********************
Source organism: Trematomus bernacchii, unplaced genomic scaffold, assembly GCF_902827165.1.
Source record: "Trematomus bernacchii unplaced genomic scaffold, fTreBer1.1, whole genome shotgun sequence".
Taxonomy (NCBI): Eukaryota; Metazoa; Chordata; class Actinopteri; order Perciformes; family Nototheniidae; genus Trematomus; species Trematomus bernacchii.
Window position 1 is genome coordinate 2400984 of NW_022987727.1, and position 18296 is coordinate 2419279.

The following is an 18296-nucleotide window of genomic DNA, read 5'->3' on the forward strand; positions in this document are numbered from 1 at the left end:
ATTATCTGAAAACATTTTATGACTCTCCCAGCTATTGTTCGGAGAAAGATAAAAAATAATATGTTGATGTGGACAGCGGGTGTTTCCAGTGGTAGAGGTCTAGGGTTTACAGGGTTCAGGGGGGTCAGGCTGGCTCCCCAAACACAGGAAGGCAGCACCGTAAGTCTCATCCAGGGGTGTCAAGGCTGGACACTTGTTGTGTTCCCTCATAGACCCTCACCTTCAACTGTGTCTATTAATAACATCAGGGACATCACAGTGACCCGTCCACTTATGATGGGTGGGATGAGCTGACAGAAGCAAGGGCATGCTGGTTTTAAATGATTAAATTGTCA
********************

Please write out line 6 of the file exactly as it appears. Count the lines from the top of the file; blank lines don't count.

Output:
ATTATCTGAAAACATTTTATGACTCTCCCAGCTATTGTTCGGAGAAAGATAAAAAATAATATGTTGATGTGGACAGCGGGTGTTTCCAGTGGTAGAGGTCTAGGGTTTACAGGGTTCAGGGGGGTCAGGCTGGCTCCCCAAACACAGGAAGGCAGCACCGTAAGTCTCATCCAGGGGTGTCAAGGCTGGACACTTGTTGTGTTCCCTCATAGACCCTCACCTTCAACTGTGTCTATTAATAACATCAGGGACATCACAGTGACCCGTCCACTTATGATGGGTGGGATGAGCTGACAGAAGCAAGGGCATGCTGGTTTTAAATGATTAAATTGTCA